March 2006 Archives

Podcasting is here, now.

The podcasting system in Scott 135 is ready to use now. Anyone teaching in Scott 135 can schedule a podcast by filling out the form at The form schedules the recording and creates the podcast URL that the students will use to subscribe to the podcast.

Once scheduled, simply go to the classroom, turn on the microphone and press the touchscreen controls to start the recording (the actual recording happens remotely; the touchscreen controls merely prevent the audio signal from leaving the room, giving the instructor full control of what gets recorded).

Our web server will automatically save the mp3 audio file, tag it with the name of the course and lecturer, and send it out on the "RSS feed," all within a few seconds of the end of the lecture. Students merely paste the podcast URL into iTunes, and that software will automatically check for new recordings at regular intervals, automatically downloading new ones and transferring them to the students' iPods (if they have them). Students without iPods can listen to the recordings on their computers or other mp3 players. The podcast URL can also be pasted into the "news" tool in Sakai, and the audio recordings will show up automatically in the course web site.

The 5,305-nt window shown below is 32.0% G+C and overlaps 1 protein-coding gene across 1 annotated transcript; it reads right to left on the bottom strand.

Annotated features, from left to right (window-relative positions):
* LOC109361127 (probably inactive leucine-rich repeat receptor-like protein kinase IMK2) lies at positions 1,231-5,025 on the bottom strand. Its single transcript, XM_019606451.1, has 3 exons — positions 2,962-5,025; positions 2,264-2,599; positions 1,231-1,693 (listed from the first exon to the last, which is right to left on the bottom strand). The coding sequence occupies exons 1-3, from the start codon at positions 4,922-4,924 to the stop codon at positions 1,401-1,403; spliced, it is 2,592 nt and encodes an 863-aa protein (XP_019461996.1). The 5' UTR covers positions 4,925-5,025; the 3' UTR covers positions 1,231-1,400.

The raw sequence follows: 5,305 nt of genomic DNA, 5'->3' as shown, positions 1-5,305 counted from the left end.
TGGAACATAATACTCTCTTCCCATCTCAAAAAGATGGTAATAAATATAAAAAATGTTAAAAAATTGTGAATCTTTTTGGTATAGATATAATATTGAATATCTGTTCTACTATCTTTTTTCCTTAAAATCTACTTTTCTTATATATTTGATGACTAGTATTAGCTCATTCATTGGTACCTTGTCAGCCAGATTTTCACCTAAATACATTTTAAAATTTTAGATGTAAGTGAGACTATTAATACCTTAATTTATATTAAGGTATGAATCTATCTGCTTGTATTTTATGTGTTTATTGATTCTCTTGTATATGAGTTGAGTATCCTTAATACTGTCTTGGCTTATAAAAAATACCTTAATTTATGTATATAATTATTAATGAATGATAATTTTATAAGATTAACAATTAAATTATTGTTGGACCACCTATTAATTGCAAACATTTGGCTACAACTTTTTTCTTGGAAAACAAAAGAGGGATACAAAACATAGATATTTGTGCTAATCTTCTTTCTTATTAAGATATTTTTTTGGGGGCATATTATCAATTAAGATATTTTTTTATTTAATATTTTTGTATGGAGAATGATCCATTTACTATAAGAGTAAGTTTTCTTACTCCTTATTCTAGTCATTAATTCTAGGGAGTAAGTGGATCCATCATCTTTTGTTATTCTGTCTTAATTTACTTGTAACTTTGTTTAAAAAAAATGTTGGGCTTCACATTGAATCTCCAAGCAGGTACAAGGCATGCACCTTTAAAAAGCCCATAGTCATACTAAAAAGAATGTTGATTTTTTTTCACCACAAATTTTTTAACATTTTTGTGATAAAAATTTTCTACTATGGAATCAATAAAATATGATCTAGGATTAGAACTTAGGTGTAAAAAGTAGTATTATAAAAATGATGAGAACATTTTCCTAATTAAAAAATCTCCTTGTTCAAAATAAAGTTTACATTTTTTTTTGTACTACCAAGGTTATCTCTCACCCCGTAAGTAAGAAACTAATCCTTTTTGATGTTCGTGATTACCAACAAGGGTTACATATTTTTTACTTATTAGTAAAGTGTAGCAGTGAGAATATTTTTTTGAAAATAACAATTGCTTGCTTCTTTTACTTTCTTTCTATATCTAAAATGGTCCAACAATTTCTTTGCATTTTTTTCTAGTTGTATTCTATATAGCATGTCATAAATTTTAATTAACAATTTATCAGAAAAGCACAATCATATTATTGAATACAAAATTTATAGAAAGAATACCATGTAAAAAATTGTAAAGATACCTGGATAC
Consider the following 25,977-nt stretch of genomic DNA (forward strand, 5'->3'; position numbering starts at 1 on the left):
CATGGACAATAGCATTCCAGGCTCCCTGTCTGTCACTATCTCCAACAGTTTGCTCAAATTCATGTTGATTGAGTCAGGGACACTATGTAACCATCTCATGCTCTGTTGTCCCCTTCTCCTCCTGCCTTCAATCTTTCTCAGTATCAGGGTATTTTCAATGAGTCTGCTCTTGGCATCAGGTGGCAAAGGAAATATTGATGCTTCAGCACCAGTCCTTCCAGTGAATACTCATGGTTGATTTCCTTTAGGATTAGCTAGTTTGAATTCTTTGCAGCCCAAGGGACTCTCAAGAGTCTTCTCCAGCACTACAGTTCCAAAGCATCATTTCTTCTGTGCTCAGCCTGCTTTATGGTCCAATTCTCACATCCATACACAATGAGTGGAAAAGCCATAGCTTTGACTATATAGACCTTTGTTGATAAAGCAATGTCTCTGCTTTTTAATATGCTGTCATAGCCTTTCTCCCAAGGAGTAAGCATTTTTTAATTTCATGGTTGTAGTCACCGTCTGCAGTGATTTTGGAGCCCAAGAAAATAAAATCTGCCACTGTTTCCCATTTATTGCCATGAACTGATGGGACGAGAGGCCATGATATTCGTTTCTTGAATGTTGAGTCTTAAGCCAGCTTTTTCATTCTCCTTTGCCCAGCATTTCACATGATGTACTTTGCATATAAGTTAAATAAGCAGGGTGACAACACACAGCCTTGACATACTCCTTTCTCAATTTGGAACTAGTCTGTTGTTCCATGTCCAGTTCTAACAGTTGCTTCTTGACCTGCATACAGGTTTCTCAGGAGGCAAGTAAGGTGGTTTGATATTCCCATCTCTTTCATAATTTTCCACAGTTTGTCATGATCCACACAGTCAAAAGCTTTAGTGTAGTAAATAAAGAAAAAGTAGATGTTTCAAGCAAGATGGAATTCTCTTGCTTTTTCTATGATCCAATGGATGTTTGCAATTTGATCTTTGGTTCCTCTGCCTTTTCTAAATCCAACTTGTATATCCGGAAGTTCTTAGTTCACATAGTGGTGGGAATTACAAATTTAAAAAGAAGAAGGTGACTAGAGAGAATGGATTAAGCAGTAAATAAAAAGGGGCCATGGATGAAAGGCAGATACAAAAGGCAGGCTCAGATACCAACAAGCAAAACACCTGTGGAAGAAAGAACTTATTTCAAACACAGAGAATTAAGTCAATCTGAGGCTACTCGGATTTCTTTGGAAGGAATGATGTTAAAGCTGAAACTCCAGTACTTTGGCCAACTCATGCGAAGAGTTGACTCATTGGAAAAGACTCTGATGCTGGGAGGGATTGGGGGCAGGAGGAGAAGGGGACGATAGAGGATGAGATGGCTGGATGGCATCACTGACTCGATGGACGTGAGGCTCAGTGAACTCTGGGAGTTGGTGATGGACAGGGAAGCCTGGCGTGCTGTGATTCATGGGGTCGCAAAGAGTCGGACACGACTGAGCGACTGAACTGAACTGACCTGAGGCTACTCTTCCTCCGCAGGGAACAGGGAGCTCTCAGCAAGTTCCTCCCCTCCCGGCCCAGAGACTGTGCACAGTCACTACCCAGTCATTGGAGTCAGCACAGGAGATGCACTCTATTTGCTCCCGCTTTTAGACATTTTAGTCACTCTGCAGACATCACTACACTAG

You'll find more information on our podcasting page, plus information on how to join the discussion on the benefits and drawbacks of podcasting.

Free Books

Many people are already familiar with the Project Gutenberg <>. One of the oldest public sites on the web, the goal of Project Gutenberg has been to digitize public domain works and make them freely available. They currently have over 17,000 titles that can be downloaded free of charge. If you need students to read something published prior to 1923, there is a good chance that it is available for free from Project Gutenberg.

But the problem with Project Gutenberg has always been that the files are not convenient to use. That's where comes in. They have taken the Project Gutenberg titles and reformatted them in several ways - you simply choose the format that works for your Palm, PocketPC, iPod, or whatever device you use. is a free service.


We are preparing to announce a new tool that will enable faculty to "podcast" quickly and easily. It's not quite ready yet. We need a few more days for the finishing touches before we start a limited trial.

For those unfamiliar with the term, "podcasts" are simply audio recordings and as such they are nothing new. However they are distributed in a way that is automatic and effortless — so effortless that they have begun to revolutionize (yet again) the way we communicate. Several universities have begun to podcast courses, and Rutgers is headed in that direction (but that announcement is still a few days away).

While we are getting ready to make our announcement , please join a discussion on Sakai about the benefits and drawbacks of podcasting, issues around intellectual property rights, digital distribution of audio files, digital rights management, and anything else that comes up.

To join the discussion, sign up for the "Podcasting at Rutgers" site. From then on you can go directly to, log in, and click the “Podcasting at Rutgers” link in Sakai to participate.

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